California Unemployment Spikes and No One Is Surprised

By: Julia Mehalko | Published: Apr 22, 2024

California’s unemployment spiked in the past week amid ongoing changes seen in the state’s workforce. New government data has shown that the state has seen a surge in people filing for unemployment benefits, a trend that could continue into the near future.

While California isn’t alone in seeing more people unemployed recently, the state’s unique position after passing a minimum wage law for fast food workers has made many claim that unemployment will only keep rising throughout the Golden State.

Unemployment Rises in California

According to the Department of Labor, California saw an increase in unemployment benefits the week ending on March 30. This data revealed that jobless claims increased by 2,147.

A road in San Diego, California seen during sunset by palm trees and the beach.

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When compared to other states in the country, California’s surge in jobless claims is the largest in the United States.  


Job Losses in California

There are many reasons why more people may have filed for unemployment benefits in these past few weeks in California, as that state has seen some massive changes in its workforce.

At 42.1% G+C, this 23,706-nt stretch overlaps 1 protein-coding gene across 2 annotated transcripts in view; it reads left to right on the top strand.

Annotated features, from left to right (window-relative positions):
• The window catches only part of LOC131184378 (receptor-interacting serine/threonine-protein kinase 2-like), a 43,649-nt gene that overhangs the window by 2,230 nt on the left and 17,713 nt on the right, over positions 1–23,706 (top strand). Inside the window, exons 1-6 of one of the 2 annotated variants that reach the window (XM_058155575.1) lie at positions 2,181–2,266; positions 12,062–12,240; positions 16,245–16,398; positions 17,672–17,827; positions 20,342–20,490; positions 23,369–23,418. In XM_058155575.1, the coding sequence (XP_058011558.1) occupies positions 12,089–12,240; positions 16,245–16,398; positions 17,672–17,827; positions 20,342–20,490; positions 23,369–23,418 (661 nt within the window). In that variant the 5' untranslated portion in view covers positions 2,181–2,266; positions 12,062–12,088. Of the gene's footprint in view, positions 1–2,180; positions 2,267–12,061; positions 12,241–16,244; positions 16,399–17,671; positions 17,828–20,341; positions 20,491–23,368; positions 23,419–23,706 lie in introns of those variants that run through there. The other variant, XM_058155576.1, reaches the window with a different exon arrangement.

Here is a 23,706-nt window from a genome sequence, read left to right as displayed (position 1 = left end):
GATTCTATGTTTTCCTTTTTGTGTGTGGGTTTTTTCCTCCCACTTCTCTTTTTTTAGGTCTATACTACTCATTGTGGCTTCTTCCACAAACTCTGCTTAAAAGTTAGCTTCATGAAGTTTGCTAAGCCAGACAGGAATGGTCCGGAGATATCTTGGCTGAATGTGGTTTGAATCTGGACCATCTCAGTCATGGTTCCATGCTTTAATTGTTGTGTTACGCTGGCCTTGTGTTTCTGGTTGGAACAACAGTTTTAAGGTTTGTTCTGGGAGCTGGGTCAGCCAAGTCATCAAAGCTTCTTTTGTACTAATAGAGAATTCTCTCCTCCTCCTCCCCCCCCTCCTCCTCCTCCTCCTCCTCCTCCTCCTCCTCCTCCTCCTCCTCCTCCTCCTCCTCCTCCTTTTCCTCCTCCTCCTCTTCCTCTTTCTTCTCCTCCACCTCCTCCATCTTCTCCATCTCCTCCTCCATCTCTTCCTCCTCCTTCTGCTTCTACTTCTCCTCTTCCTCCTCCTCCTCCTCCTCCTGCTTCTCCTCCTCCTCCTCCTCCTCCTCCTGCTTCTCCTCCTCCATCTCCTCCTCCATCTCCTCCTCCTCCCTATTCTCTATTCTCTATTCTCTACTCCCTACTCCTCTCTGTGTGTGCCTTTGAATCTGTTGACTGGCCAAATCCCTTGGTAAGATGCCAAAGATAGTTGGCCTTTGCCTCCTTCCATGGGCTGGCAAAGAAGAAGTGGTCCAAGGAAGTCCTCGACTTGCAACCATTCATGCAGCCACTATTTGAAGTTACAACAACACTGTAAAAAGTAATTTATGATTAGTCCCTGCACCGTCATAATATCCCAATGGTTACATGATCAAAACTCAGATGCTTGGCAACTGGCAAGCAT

People walking around and sitting on the grass in San Francisco.

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Data has shown that job losses have been hit in the construction sector throughout the Golden State. About 9,600 jobs were cut in this industry.

A Wobbly Labor Market

Compared to other U.S. states, California’s labor market remains rather wobbly. Even though it has recovered since the COVID-19 pandemic, the labor market has yet to return to pre-pandemic levels.

A neighborhood seen in the daytime in California.

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As a result, California has the highest unemployment rate in the country at 5.3%. Though this is much lower than the 16% the state saw during the pandemic, it’s still a ways from the pre-pandemic rate of 4.4%.

An Increase in Unemployment

Unfortunately, California has seen an increase in unemployment in 2024, even before this latest data confirmed that more people were filing for unemployment benefits.

A view of a creek in California seen in the daytime.

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In February, its unemployment rate rose from 5.2% to 5.3%, according to the Bureau of Labor Statistics. Compared to the national average of 3.9%, this high unemployment rate has seemingly been an issue for the state since the beginning of the year. 

New Minimum Wage Law

Many analysts have warned that California’s unemployment will likely rise in the near future, thanks to the passing of the state’s new fast food minimum wage law.

A McDonald’s building seen in the night with its lights on.

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According to this new legislation, fast food workers throughout the state will now earn $20 an hour, at the minimum.


Job Cuts

Even before this new law went into effect in April of 2024, many fast-food establishments were claiming that they would have to cut jobs to try to deal with increasing what they pay their employees.